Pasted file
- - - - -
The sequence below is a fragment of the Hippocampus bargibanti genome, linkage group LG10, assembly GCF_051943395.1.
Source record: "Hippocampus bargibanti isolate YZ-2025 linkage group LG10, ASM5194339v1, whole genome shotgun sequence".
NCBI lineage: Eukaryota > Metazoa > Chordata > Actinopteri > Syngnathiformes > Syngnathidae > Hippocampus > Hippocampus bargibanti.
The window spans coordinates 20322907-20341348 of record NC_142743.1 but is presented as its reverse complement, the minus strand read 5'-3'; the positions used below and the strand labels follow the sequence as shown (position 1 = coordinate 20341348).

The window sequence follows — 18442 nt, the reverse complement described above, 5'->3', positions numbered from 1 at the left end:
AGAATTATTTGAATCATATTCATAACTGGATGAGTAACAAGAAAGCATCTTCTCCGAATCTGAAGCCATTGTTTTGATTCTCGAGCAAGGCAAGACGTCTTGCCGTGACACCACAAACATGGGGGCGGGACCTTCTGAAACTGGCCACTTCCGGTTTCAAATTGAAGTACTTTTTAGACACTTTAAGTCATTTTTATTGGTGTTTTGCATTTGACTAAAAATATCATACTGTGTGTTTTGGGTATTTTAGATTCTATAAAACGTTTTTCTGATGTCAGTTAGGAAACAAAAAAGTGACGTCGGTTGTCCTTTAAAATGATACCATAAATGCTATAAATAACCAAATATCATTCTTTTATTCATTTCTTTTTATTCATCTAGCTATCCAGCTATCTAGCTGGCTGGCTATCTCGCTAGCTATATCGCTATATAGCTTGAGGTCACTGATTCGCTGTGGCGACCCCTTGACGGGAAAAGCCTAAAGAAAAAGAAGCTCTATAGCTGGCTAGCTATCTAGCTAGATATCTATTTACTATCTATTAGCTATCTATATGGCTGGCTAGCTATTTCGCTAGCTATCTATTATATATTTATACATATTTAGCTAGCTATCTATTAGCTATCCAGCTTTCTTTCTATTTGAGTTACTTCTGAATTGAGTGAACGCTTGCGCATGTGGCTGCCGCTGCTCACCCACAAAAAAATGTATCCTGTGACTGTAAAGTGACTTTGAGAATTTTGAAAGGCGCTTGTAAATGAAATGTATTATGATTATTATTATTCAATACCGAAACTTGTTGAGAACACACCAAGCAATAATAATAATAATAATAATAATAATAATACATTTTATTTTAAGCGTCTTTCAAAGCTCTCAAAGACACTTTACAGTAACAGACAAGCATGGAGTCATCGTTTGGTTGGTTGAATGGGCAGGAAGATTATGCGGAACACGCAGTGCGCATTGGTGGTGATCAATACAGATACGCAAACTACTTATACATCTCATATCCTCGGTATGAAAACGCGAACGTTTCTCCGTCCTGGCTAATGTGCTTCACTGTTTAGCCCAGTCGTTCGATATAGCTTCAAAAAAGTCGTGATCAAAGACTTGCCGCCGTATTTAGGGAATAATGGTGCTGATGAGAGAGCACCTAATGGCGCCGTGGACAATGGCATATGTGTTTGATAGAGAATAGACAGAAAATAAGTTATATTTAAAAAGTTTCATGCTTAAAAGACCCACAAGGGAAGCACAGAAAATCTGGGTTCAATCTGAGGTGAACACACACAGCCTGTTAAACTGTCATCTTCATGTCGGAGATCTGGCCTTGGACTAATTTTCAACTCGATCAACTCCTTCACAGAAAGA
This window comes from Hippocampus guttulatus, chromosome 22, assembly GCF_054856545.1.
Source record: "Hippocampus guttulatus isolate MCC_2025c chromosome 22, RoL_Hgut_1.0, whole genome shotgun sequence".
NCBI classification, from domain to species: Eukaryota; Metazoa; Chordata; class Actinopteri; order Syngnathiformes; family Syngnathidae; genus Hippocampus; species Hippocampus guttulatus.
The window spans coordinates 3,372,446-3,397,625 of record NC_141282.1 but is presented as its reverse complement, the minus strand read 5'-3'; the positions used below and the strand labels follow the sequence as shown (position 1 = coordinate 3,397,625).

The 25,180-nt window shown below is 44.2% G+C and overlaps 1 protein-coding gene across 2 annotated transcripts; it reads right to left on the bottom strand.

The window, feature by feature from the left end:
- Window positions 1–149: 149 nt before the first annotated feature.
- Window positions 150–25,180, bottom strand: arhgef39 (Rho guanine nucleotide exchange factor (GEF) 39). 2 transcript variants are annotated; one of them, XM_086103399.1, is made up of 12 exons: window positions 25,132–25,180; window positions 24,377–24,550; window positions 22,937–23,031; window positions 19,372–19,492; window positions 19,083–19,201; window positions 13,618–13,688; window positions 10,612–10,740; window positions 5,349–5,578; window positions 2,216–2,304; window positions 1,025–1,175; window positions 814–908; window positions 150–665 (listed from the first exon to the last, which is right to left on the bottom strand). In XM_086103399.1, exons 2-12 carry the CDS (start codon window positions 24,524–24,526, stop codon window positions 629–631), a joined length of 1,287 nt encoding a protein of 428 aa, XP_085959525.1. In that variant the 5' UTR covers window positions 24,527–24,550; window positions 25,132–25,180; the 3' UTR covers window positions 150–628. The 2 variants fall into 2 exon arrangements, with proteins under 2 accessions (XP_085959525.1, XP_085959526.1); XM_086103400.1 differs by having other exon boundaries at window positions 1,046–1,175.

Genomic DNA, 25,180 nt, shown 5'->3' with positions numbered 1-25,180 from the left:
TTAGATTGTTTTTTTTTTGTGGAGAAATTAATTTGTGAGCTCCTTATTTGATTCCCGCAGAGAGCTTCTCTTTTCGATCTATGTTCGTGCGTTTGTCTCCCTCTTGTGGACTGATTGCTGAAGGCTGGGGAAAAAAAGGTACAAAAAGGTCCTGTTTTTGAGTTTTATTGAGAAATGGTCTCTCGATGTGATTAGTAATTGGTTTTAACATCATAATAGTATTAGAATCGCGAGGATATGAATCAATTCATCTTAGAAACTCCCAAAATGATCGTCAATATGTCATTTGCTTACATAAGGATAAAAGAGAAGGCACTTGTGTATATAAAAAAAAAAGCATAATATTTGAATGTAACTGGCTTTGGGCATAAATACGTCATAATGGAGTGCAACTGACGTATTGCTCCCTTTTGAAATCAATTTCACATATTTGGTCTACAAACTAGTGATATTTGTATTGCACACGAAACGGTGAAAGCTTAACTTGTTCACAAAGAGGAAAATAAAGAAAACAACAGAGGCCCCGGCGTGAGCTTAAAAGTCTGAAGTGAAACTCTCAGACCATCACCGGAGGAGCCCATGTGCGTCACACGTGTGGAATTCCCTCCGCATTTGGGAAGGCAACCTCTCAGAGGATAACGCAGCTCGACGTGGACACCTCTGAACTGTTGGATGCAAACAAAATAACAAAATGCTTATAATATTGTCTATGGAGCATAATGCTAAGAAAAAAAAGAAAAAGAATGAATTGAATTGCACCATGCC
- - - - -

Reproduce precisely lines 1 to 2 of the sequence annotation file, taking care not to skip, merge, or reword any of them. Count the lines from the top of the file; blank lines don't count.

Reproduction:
The sequence below is a fragment of the Hippocampus bargibanti genome, linkage group LG10, assembly GCF_051943395.1.
Source record: "Hippocampus bargibanti isolate YZ-2025 linkage group LG10, ASM5194339v1, whole genome shotgun sequence".